ObjectivesPrimary

To determine the efficacy of FF/UMEC/VI in a single inhaler q.d. vs. the LABA/LAMA combination the patient was already receiving (as prescribed by their attending physician) in achieving a better CC in COPD B+ patients, a composite outcome that considers both impact and disease stability (Fig. 1), over a year follow-up.

Secondary

To determine the efficacy of FF/UMEC/VI in a single inhaler q.d. vs. the LABA/LAMA combination the patient was already receiving (as prescribed by their attending physician) in COPD B+ patients on: (1) CID (using the CAT questionnaire), another validated composite endpoint8 in COPD not used as the primary outcome in any previous COPD RCT; (2) annual rate of exacerbations and FEV1 changes; and (3) the proportion of permanently vs. intermittently vs. never CC status over the study period.

Exploratory

The following exploratory objectives will be analyzed in COPD B+ patients: (1) the primary and secondary endpoints discussed above in patients stratified by BEC (150–300Eos/mL or >300Eos/mL) or smoking status (current vs. former); (2) comparison between CC and CID-CAT results; (3) all-cause mortality between the two study arms; and (4) proportion of patients on LABA/LAMA arm that are switched to triple therapy (or vice versa), as per their physician's prescription.

Safety Analyses

The annual incidence of adverse events and severe adverse events will be compared in both groups, including the frequency of pneumonia between the two groups.

Study Population

The inclusion and exclusion criteria of the study population are listed in Table 1. Patients will be recruited from Hospitals and Primary Care centers around Spain.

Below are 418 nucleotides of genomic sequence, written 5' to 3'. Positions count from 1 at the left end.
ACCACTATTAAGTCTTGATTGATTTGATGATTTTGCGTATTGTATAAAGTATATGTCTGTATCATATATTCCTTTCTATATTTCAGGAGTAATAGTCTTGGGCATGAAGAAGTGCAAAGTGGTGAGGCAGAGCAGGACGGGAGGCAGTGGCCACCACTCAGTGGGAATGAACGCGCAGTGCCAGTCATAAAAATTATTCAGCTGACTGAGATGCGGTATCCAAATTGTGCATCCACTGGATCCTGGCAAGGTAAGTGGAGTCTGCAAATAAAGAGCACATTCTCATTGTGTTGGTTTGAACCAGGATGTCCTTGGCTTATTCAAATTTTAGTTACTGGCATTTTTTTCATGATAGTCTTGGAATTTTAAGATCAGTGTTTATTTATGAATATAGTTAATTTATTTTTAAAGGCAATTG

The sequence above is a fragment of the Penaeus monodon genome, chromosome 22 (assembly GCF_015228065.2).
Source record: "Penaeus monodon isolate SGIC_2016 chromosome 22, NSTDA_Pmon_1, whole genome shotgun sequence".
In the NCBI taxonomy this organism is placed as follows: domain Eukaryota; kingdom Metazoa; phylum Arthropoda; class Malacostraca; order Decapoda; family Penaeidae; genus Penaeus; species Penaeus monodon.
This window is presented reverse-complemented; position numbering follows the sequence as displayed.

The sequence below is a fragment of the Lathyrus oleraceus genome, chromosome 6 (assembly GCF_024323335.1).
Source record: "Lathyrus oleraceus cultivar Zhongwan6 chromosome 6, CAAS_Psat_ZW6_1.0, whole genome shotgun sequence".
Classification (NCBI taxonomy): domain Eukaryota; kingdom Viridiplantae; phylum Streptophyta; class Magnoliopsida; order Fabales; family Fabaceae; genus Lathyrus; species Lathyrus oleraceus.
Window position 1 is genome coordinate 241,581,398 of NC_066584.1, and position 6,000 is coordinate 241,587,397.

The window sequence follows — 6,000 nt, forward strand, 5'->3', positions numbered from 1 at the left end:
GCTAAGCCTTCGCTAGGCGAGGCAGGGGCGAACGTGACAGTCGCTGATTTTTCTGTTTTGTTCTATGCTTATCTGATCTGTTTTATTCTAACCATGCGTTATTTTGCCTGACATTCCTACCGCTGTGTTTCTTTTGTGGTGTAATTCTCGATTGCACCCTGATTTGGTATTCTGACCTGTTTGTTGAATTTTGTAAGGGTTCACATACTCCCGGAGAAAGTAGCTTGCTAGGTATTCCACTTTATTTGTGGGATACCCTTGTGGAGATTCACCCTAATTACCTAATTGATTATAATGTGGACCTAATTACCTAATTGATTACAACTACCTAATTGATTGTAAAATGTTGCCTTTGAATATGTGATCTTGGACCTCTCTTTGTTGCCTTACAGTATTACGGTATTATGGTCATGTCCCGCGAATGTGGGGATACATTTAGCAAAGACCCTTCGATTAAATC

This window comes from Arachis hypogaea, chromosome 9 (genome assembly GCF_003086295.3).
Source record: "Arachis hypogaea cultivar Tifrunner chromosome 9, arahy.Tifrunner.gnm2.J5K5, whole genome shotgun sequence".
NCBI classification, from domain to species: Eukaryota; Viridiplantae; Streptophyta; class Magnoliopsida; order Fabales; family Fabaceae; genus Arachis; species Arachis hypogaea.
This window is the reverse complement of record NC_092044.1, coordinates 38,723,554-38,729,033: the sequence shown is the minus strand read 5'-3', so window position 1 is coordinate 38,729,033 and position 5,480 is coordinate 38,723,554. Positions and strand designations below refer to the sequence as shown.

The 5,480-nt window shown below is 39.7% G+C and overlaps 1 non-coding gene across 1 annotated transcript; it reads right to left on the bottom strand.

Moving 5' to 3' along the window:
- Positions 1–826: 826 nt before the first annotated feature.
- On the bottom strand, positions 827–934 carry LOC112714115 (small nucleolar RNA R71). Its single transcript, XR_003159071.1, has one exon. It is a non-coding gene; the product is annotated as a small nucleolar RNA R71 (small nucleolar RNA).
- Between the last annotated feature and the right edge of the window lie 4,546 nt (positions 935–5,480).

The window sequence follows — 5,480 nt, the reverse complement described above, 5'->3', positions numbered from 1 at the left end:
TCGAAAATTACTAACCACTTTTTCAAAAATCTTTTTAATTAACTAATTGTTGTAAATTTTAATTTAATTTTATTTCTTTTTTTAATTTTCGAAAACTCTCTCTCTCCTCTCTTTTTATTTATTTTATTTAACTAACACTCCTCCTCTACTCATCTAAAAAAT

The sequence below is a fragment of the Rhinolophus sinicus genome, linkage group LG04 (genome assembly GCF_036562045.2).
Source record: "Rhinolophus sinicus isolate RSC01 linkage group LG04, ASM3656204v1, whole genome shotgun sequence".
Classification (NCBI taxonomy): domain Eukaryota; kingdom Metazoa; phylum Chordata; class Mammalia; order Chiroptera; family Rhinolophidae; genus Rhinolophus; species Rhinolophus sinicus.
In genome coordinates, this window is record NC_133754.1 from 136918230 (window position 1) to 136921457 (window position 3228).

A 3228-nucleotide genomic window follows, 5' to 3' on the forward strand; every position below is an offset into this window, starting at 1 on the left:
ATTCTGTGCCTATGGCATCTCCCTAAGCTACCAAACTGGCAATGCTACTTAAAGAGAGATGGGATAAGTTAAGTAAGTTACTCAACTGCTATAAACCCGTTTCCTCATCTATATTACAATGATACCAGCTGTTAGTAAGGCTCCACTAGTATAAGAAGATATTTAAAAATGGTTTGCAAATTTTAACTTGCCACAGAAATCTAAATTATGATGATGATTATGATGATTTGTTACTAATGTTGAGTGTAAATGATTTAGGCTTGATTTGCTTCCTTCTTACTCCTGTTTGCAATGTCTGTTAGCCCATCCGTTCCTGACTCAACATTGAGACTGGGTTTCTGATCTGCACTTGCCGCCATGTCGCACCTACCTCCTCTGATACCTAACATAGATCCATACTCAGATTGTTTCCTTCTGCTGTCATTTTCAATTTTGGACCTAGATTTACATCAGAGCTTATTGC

Table 1.

Trial Population of the B+ Study.

Inclusion criteria 
• Female or male. 
• 40–80 yrs. of age. 
• Current/former smokers ≥10 pack-year. 
• Diagnosis of COPD according to GOLD 2024 (post-BD FEV1/FVC <0.7 in the appropriate clinical context) with FEV1 post-BD 30–70% of the reference value. 
• B+ phenotype. 
∘ CAT ≥10 despite being on LABA/LAMA for ≥3 months. 
∘ 1 moderate ECOPD in the previous year (treated with a short course of oral steroids and/or antibiotics). 
∘ ≥150 blood Eos/mL (as determined by a single Eos measurement in the previous 12 months available in the medical record of the patient). 
• A signed and dated written informed consent prior to study participation. 
 
Exclusion criteria 
• GOLD E (≥2 moderate or 1 severe ECOPD in the previous year). 
• ICS treatment (or oral steroid for whatever reason) during the last 8 weeks.22 
• ECOPD during the last 8 weeks.22 
• Current diagnosis of asthma or documented history of asthma in the medical record of the patient according to the 2023 Global Initiative for Asthma (GINA) guidelines or other accepted guidelines. 
• Other concomitant respiratory disease (e.g., bronchiectasis, lung fibrosis, lung neoplasm). 
• Use of domiciliary long-term oxygen therapy or non-invasive ventilation. 
• Alpha-1 antitrypsin deficiency. 
• Unstable or life-threatening cardiac disease, including: 
• Myocardial infarction or unstable angina in the last 6 months. 
• Unstable or life-threatening cardiac arrhythmia requiring intervention in the last 3 months. 
• NYHA class IV heart failure. 
• Starting a Pulmonary Rehabilitation Program within the 4 weeks prior to screening, or planning to do so during the study. 
• Long-term antibiotic therapy (antibiotics are allowed for the short-term treatment of an exacerbation or for short-term treatment of other acute infections during the study). 
• Systemic, oral, parenteral corticosteroids used for COPD and/or other diseases in the 8 weeks before entering in the study (oral/systemic corticosteroids may be used to treat COPD exacerbations during the study). 
• Active neoplasm. 
• Life expectancy <1 yr. 
• Current participation in other RCTs. 
• Non-compliance: subjects at risk of non-compliance, or unable to comply with the study procedures. 
• Any disease, disability, or geographic location that would limit compliance for scheduled visits.